Take The Lead
31 March 2009 Dr Ram Charan
For over 35 years, business advisor Dr Ram Charan has worked behind the scenes of some of the world’s most successful companies. Michael Jones met him to discuss the changing role of the CEO in a downturn and why leadership needs to be encouraged throughout an organisation.
Michael Jones: Your work is focused on how leaders must take charge. What must they do in this uncertain time?
Dr Ram Charan: When confronted with change, such as we are seeing now, there is fear over how a company will survive. The usual measure of performance – cash first, margins second and revenue growth third – has been flipped upside down. There is a chance that your company could become smaller during all this. With this in mind, are you courageous enough to make the tough calls?
Your new book, Leaders at All Levels, is extremely timely considering the economic crisis. What was your intent in writing it?
I wanted to help leaders come to terms with the current situation and help them inspire their people.
What do CEOs need to know about creating leaders at all levels in a company?
A company cannot be run by just one leader. Companies exist because there is a customer need and because people collectively meet that need on a profitable basis. You therefore need multiple leaders. In the past, many companies would have a figurehead as a leader, backed by experts. But they were not leaders, they were just a group of number crunchers.
What has happened to the era of the 'command and control' style of leadership?
It has passed. You do need some control, but not command.
What is the best way to attract and develop talent in the current economic climate?
The best place for an employee is in an environment in which they can develop and grow and where their contribution is encouraged and appreciated.
How can you maintain flexible and effective training for leaders and teams in times of change?
The best training is given by the boss. The second-best training is by individuals taking the initiative to train themselves through peers, subordinates and friends. Continuously searching for ideas is the next best way. Google offers the most economic method to uncover ideas. The last method is spending dollars on classroom learning. That is my order of preference.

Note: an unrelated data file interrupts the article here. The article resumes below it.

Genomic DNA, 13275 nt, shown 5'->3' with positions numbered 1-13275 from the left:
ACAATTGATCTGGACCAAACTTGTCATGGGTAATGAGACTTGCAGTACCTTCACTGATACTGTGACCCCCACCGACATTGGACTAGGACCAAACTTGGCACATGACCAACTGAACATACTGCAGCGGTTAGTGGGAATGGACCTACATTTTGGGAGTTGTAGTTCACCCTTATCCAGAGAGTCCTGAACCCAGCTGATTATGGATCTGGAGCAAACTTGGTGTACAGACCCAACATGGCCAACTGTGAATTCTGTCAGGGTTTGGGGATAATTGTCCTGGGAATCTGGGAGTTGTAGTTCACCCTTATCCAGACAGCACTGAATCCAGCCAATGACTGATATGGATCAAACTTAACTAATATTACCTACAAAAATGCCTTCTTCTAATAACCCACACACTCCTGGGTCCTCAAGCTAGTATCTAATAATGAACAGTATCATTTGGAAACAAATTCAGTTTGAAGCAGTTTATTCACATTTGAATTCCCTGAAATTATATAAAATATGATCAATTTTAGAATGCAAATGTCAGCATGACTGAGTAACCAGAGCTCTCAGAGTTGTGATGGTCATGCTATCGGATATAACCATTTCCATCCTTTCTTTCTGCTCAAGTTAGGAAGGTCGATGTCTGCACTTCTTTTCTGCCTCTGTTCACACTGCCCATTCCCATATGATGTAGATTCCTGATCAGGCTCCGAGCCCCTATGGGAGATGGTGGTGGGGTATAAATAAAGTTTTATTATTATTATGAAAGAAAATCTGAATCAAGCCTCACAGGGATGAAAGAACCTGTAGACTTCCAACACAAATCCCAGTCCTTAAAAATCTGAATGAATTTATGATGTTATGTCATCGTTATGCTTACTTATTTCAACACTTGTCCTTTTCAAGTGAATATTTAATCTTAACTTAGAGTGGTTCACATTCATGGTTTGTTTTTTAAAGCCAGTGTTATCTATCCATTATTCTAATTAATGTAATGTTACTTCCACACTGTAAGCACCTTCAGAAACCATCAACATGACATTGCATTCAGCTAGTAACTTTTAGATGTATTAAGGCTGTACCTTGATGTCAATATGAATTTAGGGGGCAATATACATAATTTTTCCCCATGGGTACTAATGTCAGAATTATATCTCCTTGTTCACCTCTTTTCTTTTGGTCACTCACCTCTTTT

In a downturn it is common for a CEO to put a halt on executive training and development programmes. What is your take on that?
My view is to encourage people to learn together outside of the classroom, with senior figures taking an active role. It’s very simple. You ask every boss as a part of their objectives how they are going to train their subordinates for the next 12 months and make it a part of their performance evaluation. Everyone will love it.
Can you give examples of companies that have distinguished themselves from the competition by using leadership learning methods?
General Electric is the gold standard in this area. Jack Welch implemented it and his successor Jeff Immelt is carrying it on. It is part of the company's strategy.
Does a downturn mean that leaders have to be more cautious or is it a time to seek out opportunities?
Every crisis creates opportunities so you have to be bold. You also have to be confident in downsizing to generate your sources. This is not the time to be cautious. It means being bold in a thoughtful way. There is no room for carelessness.
You have said that you would never appoint someone as a CEO if they were afraid to exercise judgment. Can you explain why?
No person should be a CEO if they are hoping for certainty. That’s my point. They are technicians.
You have a CEO coordinating the orchestra, but sometimes the musicians want to play their own tunes. How do you manage this?
Let’s frame the question another way. Because there is a level of skill needed to do the job, not everyone can become a CEO. Some people are a good fit and some are not. It’s the same in every profession.
You recommend constant communication between CEOs and employees. How can a CEO maintain good employee engagement in a downturn?
DuPont chairman Chad Holliday is a very good example. He uses technology to help maintain communications throughout the company.
Do you subscribe to the view of Nokia chairman Jorma Ollila that being a CEO is ‘the loneliest position in the firm’?
I think it depends on the individual. If CEOs build a network of people they can rely on, they will feel less lonely.
What is your opinion of the CEO ‘super coach’ phenomenon of advisors who help CEOs deal with communication and emotional issues?
The key here is that every leader has to be self-aware and should let that self-awareness guide them. However, they should seek help when they need it.
In terms of succession planning, is it enough to appoint a single successor for the role of CEO or do you need to form a cadre and work with them?
I think in every company you should have a leadership pipeline, not just a successor for the CEO. If you have planned for four or five years ahead of time and you have more than one person in mind, the conditions may change and you need to have a different set of criteria.
Getting the outgoing CEO fully onside can be a struggle in a succession planning programme. How do you manage that?
I think that the boards need to take control, not the CEO, which we see happening in America.
Having worked with a long list of hugely inspiring and gifted CEOs across the years, have you pretty much seen and heard it all before?
No two companies have the same problem or opportunity. This is the challenge. I can’t teach what I don’t know.
As the recipient of so many accolades and so much acclaim, what drives you on?
My mission in life is about helping people to perform better. If I can't help, I don't waste anybody's time.